Red Sox’s leadership problems go far beyond John Farrell
After five seasons that included one World Series championship and three division titles, the Red Sox have parted ways with manager John Farrell.
BOSTON — Shut down Twitter. Silence the sports-talk airwaves.
John Farrell is gone.
That’s right, New England. The Boston Red Sox finally heard you. It took longer than you would have liked, but owner John Henry, chairman Tom Werner, president/CEO Sam Kennedy and president of baseball operations Dave Dombrowski came around. They axed Farrell on Wednesday morning, two days after he managed the Sox to a second consecutive first-round playoff knockout.
Drink a toast, all you champions of the #FireFarrell movement. Surely this is cause for rejoicing.
It also doesn’t solve anything.
This isn’t to say Farrell was unjustly fired. When a team with a payroll nearing $200 million wins 93 games and a division title in back-to-back years only to upchuck on itself in the postseason, change often comes. The manager is the easiest fall guy. It’s an occupational hazard.
The Red Sox also endured more drama this season than an episode of “This Is Us.” From Dustin Pedroia throwing teammates under the bus in a beanball war with the Baltimore Orioles, to David Price humiliating broadcaster Dennis Eckersley on the team plane, to the trainer who used a smartwatch to relay stolen signs to players, it all happened on Farrell’s watch.
But pinning it all on Farrell and pretending things will be different with another manager is as shortsighted as it is foolish. The problem runs much deeper than that. It goes to a clubhouse run by two defiant veterans, the inability of a bunch of young players to mature into team leaders and the overall makeup of a team that often seemed to be joylessly slogging back to the top of the American League East.
It was assumed Pedroia would take the torch from retired David Ortiz and lead the Red Sox into the post-Papi era. But the veteran second baseman has never been comfortable in that role. This season, he proved he’s ill-suited for it, too.
In April, Orioles star Manny Machado slid hard into Pedroia, causing him to reinjure his surgically repaired knee. During the next few days, Red Sox pitchers failed in multiple attempts at retaliation. When reliever Matt Barnes threw behind Machado’s head, Pedroia yelled out to Machado, “It’s not me, it’s them.”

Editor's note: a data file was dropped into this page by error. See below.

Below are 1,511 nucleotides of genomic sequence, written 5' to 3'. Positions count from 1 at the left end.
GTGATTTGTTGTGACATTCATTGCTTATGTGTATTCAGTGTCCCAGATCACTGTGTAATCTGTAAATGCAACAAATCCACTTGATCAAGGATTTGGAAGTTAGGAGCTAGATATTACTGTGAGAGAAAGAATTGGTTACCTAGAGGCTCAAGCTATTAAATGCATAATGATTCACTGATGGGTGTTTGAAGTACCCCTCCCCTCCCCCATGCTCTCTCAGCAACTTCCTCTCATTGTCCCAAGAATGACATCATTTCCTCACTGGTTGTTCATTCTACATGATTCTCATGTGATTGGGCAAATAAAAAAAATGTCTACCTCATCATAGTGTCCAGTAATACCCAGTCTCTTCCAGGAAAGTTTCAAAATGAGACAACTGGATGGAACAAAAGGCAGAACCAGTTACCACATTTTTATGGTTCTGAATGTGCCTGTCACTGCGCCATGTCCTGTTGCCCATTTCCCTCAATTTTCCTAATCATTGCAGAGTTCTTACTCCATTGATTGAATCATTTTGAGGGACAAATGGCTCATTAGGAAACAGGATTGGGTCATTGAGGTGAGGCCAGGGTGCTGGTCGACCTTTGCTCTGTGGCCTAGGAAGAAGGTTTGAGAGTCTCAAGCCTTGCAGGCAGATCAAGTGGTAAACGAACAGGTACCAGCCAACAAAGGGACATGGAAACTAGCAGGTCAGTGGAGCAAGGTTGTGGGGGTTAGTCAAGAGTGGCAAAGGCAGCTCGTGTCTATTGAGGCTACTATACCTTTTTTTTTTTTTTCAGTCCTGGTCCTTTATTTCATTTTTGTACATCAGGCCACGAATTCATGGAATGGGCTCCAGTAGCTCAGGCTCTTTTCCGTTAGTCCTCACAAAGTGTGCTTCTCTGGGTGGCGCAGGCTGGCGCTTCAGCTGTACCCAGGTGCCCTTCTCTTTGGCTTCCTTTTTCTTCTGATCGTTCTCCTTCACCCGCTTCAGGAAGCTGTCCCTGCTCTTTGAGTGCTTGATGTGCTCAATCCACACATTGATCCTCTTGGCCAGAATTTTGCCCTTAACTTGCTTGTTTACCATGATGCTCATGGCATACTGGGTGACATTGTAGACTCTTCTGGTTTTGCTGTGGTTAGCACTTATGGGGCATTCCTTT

With that, the self-proclaimed “Laser Show” morphed into Fredo Corleone, effectively taking sides against the family.
Pedroia ended a postgame interview in May by saying, “Can I go home now?” He didn’t do anything to deter Price from ambushing Eckersley in June. And it was only after details of that ugly incident became public that Pedroia stood at his locker and said, “People say from the outside we don’t have a leader. I’m standing right here.”
Actually, it was Price who stepped into the leadership void. But the $217 million lefty’s idea of unifying the team was to attack the media. Price became the Red Sox’s resident ombudsman, taking exception to even the most innocuous criticism. He made a scene by shouting at a reporter after a June game in New York and blasted Eckersley for merely pointing out that lefty Eduardo Rodriguez struggled in a minor league rehab start.
In both instances, Price was unapologetic for behavior that could best be labeled unprofessional. His teammates lapped it up, though. And while Price might have succeeded in bringing players together in an us-against-the-world sort of way, a culture of unnecessary negativity seemed to emanate from the clubhouse.
Meanwhile, neither Mookie Betts nor Xander Bogaerts — the Red Sox’s brightest young stars and possible future franchise cornerstones — developed into leaders. Maybe it was because both had less successful seasons than in 2016. Maybe it’s merely too soon to expect a couple of 25-year-olds to be a team’s emotional compass. Or maybe it’s just not in their DNA.
The New York Yankees and Houston Astros reached the postseason because of a similar nucleus of young players. But both teams also prioritized bringing in high-character, veteran position players to act as steady hands during losing streaks, police the clubhouse whenever necessary and help their manager maintain a pulse of the team.
Matt Holliday and Todd Frazier were added to a Yankees roster that included Chase Headley and Brett Gardner. They serve as good examples for Aaron Judge, Gary Sanchez, Greg Bird and the rest of the Baby Bombers. Last winter, the Astros signed free agents Carlos Beltran and Josh Reddick and traded for Brian McCann, each of whom has positively influenced young stars Carlos Correa, Alex Bregman and George Springer and make life infinitely easier for manager A.J. Hinch.
“A guy like Beltran, being the 40-something that is he in the clubhouse, will keep things very even-keeled, will keep things in perspective,” Hinch said. “Beltran is very key because of his presence and because of the influence he has on our players. The attention to detail, the room-temperature gauge is very important in the clubhouse.”
The Red Sox lack that dynamic. First baseman Mitch Moreland and reserve outfielder Chris Young tried to play that role to varying degrees, but considering how impressionable the Red Sox’s core remains, there wasn’t nearly enough of a positive veteran presence.
Farrell bears some blame for not being able to bring out that quality in enough players. But he also didn’t put the roster together. That was on Dombrowski, and it will be Dombrowski’s job to provide the next manager – Jason Varitek? Alex Cora? Brad Ausmus? – with a better clubhouse mix.
Meanwhile, live it up, Farrell haters. Your favorite pinata has been knocked down.
Now, maybe the Red Sox can address their real problems.